| Crime |

Bal Harbour Rattled by Drug-Related Shooting at Beachfront Condo Tower

Bal Harbour is known for luxury shopping, not drug crime.
Bal Harbour is known for luxury shopping, not drug crime.
via Google Street View
Keep New Times Free
I Support
  • Local
  • Community
  • Journalism
  • logo

Support the independent voice of Miami and help keep the future of New Times free.

Mention Bal Harbour to a random Miamian, and two things come to mind: an über-luxury shopping mall and one of the most notorious speed traps on A1A. Violent drug-related shootings would certainly not appear on that list.

Yet that's exactly what Bal Harbour's small police force — fresh off a house cleaning over a major international money-laundering scandal — has been grappling with for the past two weeks since a 49-year-old man was shot twice in the parking lot of a beachfront condo building.

Bal Harbour's interim police chief says he's confident the attack, which has so far flown below the radar of Miami's news media, was related to a drug deal gone bad and wasn't a random act of violence.

"All indications are that this was a drug-related shooting," Capt. Miguel de la Rosa says.

The shooting rattled the quiet neighborhood around 1:15 the morning of April 15, according to a police report and a witness who spoke with New Times.

Derrick D. Blake pulled into the lot of the Carlton Terrace, a towering white building at 102nd Street and Collins Avenue, and found a car in his parking space, a witness says. When Blake stopped near the spot, someone jumped out and shot him twice, including once in the face.

Blake staggered into the lobby, where Bal Harbour Police soon found him. "Blake was covered in blood and appeared to have a gunshot wound to the left side of his face, cheek area," police wrote in a report that night.

He told police the shooter had fled north on Collins over the Haulover Bridge, but cops weren't able to track down the car. Blake was taken to Aventura Hospital with non-life-threatening injuries.

The gunshot victim has an extensive criminal record in Miami, court documents show. His multiple felony charges include grand theft, burglary, and cocaine possession, though his most recent serious charges — for possessing firearms as a felon — were dropped by prosecutors in 1997.

De la Rosa says Bal Harbour Police are following leads in the shooting.

For a small village defined by its ritzy mall, Bal Harbour has found a way to make jaw-dropping news in recent years. In 2013, then-Police Chief Thomas Hunker was forced to resign amid a Miami Herald investigation into massive money-laundering operations run through the tiny force, which is actually housed inside the mall.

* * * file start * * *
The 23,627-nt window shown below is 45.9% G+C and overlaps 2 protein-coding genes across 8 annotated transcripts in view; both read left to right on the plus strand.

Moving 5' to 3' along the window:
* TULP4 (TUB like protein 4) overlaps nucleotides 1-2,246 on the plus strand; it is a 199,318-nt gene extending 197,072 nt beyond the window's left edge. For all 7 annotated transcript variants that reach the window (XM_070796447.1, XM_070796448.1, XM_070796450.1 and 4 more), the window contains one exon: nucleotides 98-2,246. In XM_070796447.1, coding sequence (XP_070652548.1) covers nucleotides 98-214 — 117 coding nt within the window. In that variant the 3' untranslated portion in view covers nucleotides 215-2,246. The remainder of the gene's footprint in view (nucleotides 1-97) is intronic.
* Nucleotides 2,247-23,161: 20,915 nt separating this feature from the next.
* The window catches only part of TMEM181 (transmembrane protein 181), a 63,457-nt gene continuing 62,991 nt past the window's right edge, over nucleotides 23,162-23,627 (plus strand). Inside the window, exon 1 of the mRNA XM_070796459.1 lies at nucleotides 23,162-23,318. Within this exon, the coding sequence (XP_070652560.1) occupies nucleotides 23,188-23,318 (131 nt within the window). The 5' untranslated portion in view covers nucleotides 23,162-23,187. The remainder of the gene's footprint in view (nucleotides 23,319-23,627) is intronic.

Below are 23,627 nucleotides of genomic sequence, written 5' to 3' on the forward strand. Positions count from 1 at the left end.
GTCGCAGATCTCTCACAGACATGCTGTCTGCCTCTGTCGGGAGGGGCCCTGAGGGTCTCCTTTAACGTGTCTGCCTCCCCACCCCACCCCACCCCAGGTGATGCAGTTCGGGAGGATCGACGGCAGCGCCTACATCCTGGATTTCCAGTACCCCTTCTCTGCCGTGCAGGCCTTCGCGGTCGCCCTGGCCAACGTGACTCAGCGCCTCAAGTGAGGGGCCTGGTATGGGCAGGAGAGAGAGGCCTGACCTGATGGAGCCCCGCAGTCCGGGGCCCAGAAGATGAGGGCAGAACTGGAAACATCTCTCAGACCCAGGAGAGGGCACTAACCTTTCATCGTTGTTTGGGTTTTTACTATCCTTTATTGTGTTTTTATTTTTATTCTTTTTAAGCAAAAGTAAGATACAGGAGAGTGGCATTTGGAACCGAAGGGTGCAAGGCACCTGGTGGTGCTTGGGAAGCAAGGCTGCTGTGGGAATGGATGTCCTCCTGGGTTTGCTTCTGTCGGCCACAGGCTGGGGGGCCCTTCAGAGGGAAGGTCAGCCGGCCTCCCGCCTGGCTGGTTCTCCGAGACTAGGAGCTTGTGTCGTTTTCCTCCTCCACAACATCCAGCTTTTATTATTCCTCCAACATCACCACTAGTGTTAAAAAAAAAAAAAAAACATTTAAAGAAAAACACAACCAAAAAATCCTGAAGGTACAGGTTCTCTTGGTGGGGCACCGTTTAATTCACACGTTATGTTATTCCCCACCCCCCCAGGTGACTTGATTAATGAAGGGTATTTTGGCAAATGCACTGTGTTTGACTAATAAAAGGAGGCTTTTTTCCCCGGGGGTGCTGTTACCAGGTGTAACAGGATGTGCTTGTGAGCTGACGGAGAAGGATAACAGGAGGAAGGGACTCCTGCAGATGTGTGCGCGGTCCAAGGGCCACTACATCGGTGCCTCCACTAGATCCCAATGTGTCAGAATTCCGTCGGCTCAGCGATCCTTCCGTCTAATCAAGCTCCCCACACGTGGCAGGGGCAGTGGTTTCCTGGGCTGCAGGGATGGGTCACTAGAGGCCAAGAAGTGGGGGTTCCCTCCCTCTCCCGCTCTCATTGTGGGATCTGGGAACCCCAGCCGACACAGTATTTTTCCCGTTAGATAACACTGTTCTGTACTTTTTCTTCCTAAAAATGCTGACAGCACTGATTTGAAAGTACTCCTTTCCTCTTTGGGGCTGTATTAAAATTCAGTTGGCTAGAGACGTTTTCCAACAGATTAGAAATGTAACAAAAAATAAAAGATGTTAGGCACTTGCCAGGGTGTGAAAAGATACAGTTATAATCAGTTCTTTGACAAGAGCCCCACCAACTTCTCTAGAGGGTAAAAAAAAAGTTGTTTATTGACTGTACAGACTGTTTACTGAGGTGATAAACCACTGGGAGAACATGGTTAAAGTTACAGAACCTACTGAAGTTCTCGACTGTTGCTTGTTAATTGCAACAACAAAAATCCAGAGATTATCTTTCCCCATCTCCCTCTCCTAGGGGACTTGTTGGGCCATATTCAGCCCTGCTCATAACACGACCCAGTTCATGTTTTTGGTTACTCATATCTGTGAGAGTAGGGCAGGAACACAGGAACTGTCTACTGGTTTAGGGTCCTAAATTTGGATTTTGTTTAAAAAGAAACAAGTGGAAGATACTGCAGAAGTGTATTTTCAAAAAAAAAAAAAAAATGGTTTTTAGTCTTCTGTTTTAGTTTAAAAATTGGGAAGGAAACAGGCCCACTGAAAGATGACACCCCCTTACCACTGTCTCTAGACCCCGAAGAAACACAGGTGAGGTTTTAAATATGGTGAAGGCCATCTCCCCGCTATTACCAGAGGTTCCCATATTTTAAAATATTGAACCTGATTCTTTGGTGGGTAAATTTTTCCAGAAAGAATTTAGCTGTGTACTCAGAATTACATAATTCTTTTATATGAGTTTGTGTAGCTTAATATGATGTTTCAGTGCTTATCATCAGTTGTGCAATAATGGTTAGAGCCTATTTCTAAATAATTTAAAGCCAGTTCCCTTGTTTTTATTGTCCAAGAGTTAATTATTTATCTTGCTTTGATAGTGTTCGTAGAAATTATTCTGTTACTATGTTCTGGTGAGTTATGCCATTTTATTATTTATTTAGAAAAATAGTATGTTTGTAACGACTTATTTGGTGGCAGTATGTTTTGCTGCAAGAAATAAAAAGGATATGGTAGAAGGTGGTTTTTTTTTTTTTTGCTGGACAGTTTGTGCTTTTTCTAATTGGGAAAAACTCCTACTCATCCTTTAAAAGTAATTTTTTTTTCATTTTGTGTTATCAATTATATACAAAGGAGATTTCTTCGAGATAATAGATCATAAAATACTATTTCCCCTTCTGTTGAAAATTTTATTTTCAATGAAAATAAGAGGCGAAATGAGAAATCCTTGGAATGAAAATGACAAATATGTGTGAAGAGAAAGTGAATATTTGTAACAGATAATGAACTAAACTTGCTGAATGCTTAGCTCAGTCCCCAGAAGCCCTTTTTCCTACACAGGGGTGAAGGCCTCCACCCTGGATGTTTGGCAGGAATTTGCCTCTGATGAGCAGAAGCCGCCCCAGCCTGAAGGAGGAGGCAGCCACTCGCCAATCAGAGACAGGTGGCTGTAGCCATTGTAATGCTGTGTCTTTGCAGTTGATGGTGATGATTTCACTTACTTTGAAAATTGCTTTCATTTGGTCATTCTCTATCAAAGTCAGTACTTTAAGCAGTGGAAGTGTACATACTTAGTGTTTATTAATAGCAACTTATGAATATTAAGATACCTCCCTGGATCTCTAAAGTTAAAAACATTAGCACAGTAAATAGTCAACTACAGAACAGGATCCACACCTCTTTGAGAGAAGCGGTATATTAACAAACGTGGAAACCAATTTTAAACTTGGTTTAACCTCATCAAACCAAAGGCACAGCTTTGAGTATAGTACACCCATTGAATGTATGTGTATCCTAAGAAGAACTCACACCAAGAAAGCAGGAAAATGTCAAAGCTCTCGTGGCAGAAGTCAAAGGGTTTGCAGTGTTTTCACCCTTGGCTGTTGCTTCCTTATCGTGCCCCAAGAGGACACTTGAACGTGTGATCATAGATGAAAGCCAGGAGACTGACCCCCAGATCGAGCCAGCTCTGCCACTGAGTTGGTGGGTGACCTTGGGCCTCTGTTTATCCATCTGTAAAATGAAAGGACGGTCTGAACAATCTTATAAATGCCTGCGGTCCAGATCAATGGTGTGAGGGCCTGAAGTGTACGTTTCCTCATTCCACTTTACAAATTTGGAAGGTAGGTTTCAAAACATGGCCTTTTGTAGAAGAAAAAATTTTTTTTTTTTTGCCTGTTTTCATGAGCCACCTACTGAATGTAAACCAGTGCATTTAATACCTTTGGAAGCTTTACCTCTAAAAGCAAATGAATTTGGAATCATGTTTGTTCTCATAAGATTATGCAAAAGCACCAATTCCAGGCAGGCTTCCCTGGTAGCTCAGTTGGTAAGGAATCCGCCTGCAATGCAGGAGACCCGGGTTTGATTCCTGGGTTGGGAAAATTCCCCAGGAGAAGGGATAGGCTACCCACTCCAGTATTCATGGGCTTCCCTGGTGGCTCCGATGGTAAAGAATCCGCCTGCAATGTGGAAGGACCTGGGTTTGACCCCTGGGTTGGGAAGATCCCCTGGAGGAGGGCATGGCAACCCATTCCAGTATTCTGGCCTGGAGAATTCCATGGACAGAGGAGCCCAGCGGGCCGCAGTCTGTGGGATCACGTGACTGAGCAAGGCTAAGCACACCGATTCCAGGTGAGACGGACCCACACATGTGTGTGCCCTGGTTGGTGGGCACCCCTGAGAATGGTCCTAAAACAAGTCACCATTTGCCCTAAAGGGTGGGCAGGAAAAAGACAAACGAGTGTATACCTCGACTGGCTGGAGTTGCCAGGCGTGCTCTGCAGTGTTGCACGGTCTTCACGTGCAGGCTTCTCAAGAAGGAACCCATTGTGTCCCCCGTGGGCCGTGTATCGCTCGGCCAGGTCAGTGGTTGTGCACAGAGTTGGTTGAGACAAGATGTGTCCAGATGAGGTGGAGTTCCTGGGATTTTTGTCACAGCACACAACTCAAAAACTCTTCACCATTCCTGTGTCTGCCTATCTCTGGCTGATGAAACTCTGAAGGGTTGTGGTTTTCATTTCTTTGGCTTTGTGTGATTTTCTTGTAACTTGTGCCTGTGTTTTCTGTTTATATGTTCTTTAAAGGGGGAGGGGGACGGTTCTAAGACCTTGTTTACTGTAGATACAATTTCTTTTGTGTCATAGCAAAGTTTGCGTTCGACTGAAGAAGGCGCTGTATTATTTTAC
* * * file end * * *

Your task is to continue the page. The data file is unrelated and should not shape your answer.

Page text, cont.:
Bal Harbour cops laundered $71.5 million from criminal groups with the supposed goal of infiltrating them but never took a single case to court. The officers, meanwhile, spent thousands on travel and lodging and funneled $2.4 million into their department's budget.

A grand jury in Chicago opened a probe into the force last year.

Keep Miami New Times Free... Since we started Miami New Times, it has been defined as the free, independent voice of Miami, and we would like to keep it that way. Offering our readers free access to incisive coverage of local news, food and culture. Producing stories on everything from political scandals to the hottest new bands, with gutsy reporting, stylish writing, and staffers who've won everything from the Society of Professional Journalists' Sigma Delta Chi feature-writing award to the Casey Medal for Meritorious Journalism. But with local journalism's existence under siege and advertising revenue setbacks having a larger impact, it is important now more than ever for us to rally support behind funding our local journalism. You can help by participating in our "I Support" membership program, allowing us to keep covering Miami with no paywalls.

We use cookies to collect and analyze information on site performance and usage, and to enhance and customize content and advertisements. By clicking 'X' or continuing to use the site, you agree to allow cookies to be placed. To find out more, visit our cookies policy and our privacy policy.


Join the New Times community and help support independent local journalism in Miami.


Join the New Times community and help support independent local journalism in Miami.